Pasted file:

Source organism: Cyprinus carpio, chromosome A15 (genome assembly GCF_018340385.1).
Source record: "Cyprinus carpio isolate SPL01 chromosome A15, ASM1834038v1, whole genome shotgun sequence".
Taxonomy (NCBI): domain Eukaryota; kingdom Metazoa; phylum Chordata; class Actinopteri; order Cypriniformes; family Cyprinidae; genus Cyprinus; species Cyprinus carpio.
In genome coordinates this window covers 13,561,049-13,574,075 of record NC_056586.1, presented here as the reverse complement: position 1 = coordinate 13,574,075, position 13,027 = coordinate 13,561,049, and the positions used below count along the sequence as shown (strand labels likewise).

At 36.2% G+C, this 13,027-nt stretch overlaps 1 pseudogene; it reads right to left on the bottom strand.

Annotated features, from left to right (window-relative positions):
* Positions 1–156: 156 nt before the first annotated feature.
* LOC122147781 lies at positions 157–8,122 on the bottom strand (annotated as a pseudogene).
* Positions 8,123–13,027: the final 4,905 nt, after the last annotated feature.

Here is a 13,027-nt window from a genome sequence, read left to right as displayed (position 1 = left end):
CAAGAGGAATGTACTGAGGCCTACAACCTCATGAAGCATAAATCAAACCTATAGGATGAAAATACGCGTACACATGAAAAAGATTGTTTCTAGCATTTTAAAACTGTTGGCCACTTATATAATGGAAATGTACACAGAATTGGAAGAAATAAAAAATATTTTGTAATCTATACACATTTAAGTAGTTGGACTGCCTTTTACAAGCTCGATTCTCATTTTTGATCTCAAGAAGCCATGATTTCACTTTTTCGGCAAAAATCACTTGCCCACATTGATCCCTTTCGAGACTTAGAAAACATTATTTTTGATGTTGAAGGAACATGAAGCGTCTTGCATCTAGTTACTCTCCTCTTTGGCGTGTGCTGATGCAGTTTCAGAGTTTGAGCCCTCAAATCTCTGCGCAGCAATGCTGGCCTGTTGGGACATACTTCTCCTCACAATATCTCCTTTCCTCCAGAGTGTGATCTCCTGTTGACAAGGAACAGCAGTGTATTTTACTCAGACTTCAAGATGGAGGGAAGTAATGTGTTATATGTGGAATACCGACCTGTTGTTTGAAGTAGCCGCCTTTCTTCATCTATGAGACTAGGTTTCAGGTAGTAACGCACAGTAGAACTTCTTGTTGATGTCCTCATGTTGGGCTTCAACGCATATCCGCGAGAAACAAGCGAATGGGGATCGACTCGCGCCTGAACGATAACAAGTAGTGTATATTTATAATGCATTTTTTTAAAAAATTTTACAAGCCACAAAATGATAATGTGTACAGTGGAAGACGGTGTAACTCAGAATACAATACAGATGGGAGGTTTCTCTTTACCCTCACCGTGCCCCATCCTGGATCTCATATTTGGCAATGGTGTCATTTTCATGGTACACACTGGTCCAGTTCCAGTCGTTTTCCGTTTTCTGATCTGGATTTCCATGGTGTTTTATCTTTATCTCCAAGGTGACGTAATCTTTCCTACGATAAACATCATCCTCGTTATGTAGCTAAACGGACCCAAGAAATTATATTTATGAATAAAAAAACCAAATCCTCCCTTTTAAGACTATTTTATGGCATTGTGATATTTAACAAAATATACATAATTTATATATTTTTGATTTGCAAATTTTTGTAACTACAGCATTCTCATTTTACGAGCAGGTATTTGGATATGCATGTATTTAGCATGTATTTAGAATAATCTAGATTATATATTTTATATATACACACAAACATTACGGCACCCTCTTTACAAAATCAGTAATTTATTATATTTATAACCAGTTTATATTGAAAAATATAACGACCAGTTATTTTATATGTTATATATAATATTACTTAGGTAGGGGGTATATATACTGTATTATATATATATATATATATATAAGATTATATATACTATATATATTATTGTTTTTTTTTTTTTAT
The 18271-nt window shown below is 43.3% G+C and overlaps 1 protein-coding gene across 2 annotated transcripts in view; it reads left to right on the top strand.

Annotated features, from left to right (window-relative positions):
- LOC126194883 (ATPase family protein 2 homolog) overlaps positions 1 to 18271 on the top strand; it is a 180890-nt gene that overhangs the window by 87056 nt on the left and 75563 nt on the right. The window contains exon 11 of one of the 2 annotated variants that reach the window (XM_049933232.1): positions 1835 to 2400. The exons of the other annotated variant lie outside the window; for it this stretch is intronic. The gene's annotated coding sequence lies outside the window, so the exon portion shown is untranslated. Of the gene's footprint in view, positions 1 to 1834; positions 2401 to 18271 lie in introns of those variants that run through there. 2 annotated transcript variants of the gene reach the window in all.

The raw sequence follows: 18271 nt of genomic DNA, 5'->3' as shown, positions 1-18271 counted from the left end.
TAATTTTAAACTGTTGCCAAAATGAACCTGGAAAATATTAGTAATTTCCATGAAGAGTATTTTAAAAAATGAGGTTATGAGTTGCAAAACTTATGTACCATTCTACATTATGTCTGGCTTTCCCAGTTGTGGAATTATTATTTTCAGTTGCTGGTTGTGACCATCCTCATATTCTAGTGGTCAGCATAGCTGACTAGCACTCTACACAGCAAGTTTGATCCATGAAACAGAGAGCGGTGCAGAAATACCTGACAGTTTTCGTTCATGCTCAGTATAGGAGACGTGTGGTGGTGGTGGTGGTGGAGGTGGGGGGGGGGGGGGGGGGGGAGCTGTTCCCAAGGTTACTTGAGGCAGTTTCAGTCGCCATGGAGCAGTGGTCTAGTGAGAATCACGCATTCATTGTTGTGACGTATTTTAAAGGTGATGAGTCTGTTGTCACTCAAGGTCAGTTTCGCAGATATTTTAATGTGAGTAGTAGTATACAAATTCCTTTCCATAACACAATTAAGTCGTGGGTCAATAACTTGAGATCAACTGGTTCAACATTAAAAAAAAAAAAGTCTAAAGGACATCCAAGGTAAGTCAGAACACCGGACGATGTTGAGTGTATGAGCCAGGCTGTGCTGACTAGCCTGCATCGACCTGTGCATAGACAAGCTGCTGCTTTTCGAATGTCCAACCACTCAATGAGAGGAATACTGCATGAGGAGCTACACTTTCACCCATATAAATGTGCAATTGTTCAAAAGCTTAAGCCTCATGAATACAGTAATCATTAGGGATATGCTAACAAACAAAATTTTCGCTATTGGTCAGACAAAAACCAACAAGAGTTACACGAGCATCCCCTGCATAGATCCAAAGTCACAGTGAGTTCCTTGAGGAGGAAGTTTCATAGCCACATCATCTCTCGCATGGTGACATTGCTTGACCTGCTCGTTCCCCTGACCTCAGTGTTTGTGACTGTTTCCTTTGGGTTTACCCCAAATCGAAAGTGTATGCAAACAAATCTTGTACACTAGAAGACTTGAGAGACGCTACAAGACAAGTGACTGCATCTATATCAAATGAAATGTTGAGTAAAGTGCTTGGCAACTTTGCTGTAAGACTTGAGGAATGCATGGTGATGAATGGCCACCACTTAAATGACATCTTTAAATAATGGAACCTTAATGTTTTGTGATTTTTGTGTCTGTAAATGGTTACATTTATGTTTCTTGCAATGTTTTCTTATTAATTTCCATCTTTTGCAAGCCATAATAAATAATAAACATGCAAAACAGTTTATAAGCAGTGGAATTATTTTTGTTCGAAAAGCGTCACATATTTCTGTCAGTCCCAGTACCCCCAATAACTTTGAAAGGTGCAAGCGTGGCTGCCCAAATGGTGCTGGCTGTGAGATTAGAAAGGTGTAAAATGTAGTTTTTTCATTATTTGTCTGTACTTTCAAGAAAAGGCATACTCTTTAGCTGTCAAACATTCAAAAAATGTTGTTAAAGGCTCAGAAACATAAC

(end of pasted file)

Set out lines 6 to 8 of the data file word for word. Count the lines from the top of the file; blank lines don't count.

Annotated features, from left to right (window-relative positions):
* Positions 1–156: 156 nt before the first annotated feature.
* LOC122147781 lies at positions 157–8,122 on the bottom strand (annotated as a pseudogene).